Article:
A doctor, of course.
And, by extension, what do you call somebody who passes a certification test with the minimum passing score? Certified!
I’m glad to be done with it, even though I put off the second part over a year. I’m officially done with the 2005 certifications! Here’s what I end up with having passed the two MCSD upgrade tests:
- MCTS: .NET Framework 2.0 Web Applications
- MCTS: .NET Framework 2.0 Windows Applications
- MCTS: .NET Framework 2.0 Distributed Applications
- MCPD: Enterprise Applications Developer
Part of the reason that it took so long is that I really didn’t care in the grand scheme of things. The letters are nice to have on my cards… if I carried cards. Nice to have on my resume… but the companies I _WANT_ to work with shouldn’t even care. Nice to brag about… if I cared to brag. Really, the biggest personal benefits I get for the certifications are that I know what others went through to get them (and thus, know how strongly to value the certs) and that I can contribute to my employer’s points for Microsoft partnerships. All in all, the certification has nearly ZERO correlation to how much I know and study .NET.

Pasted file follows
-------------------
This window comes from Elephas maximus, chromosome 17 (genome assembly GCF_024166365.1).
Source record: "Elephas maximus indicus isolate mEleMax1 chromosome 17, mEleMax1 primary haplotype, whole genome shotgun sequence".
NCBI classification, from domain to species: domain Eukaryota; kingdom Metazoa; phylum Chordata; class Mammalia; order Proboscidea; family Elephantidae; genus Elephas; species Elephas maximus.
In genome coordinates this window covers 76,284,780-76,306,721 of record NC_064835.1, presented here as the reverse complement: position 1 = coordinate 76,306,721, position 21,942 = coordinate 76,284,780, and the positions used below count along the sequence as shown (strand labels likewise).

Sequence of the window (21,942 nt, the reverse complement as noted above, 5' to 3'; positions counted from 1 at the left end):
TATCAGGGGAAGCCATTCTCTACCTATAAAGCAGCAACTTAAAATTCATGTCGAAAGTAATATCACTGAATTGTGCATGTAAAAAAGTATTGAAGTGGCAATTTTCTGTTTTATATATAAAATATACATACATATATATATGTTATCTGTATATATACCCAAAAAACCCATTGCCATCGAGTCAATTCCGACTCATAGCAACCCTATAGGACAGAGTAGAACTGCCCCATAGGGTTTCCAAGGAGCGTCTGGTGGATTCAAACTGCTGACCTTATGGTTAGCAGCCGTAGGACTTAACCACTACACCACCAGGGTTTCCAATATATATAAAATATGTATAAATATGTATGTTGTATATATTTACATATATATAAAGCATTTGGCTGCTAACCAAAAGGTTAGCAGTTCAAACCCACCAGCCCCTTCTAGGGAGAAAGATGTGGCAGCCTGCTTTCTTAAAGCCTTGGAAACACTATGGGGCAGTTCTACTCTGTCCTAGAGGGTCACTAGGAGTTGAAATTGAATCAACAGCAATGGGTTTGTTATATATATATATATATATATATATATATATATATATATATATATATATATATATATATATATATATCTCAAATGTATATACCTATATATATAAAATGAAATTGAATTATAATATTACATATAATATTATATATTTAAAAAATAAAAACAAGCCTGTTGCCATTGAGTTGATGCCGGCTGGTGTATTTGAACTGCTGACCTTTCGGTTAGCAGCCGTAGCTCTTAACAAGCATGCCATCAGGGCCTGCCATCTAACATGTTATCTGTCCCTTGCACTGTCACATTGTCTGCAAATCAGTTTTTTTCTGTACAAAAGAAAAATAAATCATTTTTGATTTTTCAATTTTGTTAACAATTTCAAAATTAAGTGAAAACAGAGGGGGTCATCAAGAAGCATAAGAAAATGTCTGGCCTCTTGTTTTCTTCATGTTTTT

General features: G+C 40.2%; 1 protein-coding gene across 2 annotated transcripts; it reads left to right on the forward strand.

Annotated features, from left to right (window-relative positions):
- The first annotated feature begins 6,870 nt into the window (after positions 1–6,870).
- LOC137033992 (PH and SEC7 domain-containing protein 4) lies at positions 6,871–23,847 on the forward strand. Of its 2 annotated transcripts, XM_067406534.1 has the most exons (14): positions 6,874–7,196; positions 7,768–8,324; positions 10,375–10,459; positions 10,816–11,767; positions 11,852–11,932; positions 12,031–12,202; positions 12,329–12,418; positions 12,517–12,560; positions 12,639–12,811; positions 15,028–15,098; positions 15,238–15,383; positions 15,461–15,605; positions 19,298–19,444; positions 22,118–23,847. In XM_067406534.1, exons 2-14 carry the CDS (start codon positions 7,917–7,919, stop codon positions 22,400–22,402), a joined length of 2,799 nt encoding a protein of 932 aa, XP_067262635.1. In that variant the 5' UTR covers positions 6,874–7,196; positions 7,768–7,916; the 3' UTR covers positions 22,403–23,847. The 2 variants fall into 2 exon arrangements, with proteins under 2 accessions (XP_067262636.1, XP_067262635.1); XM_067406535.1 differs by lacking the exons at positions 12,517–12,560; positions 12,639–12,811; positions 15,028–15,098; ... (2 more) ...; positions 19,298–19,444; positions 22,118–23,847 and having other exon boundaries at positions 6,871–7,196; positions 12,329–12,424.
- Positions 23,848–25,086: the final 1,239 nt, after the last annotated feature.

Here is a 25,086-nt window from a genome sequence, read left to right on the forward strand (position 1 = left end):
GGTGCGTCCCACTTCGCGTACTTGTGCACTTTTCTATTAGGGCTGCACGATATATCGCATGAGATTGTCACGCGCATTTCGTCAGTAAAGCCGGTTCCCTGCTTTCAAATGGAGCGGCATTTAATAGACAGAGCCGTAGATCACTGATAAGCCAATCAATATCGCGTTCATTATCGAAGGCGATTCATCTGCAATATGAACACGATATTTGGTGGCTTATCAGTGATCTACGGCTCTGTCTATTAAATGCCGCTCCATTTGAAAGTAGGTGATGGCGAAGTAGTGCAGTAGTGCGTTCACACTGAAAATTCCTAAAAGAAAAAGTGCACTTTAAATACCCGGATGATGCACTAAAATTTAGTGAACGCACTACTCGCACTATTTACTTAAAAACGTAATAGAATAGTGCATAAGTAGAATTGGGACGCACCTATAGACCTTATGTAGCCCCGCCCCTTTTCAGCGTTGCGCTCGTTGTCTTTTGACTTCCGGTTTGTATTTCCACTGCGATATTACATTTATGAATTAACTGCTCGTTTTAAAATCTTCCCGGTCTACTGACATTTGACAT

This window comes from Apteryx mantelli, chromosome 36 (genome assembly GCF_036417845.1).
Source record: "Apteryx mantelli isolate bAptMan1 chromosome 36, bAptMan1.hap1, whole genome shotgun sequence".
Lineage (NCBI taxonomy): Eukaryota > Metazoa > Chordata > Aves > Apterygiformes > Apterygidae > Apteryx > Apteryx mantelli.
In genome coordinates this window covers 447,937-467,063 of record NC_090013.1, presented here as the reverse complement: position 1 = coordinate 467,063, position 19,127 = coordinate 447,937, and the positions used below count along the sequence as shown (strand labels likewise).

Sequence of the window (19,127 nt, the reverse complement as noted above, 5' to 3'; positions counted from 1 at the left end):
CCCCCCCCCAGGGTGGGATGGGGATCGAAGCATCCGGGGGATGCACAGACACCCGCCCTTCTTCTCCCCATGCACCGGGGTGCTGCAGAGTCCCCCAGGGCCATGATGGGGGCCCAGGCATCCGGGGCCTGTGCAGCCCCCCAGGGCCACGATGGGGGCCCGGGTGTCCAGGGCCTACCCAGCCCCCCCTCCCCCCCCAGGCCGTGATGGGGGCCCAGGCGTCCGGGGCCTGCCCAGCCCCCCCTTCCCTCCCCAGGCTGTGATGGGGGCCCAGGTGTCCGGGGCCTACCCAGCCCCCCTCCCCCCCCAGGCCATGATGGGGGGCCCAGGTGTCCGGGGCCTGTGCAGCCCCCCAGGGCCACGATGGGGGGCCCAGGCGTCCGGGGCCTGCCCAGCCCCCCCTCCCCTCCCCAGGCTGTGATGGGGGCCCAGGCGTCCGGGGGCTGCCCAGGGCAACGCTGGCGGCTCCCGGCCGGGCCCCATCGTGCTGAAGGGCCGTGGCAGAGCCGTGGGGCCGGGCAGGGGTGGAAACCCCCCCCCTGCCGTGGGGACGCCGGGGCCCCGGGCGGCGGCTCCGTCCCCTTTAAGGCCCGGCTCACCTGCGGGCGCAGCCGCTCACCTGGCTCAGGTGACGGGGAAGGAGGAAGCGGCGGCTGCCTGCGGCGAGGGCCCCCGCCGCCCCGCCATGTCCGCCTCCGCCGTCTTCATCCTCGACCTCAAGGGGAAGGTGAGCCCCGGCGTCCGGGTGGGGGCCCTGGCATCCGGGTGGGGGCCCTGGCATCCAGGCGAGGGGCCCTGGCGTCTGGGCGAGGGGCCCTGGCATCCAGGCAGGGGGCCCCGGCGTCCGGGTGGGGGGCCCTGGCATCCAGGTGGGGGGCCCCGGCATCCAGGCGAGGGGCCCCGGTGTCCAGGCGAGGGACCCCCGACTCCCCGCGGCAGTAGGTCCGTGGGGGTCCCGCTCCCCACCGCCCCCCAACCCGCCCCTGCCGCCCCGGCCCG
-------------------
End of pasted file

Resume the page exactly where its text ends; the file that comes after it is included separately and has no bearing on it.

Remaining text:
This goes right into my next topic about how I feel about going back to school for my MBA… I already read a lot of MBA-ish books that my wife and father-in-law push my way. I already study blogs about business, startups, and leadership. While the letters would be nice on business cards (see above), my resume (see above) and for bragging rights (see above), what’s the REAL benefit to me? Is it really worth putting in 8-30 hours a week for some indefinite period? Especially considering that the more valuable (i.e. better reputation) programs take more effort than the “one night a week” programs?
So… what’s next? Probably a lot more reading and programming for fun… it turns out that using LINQ is somehow very enjoyable.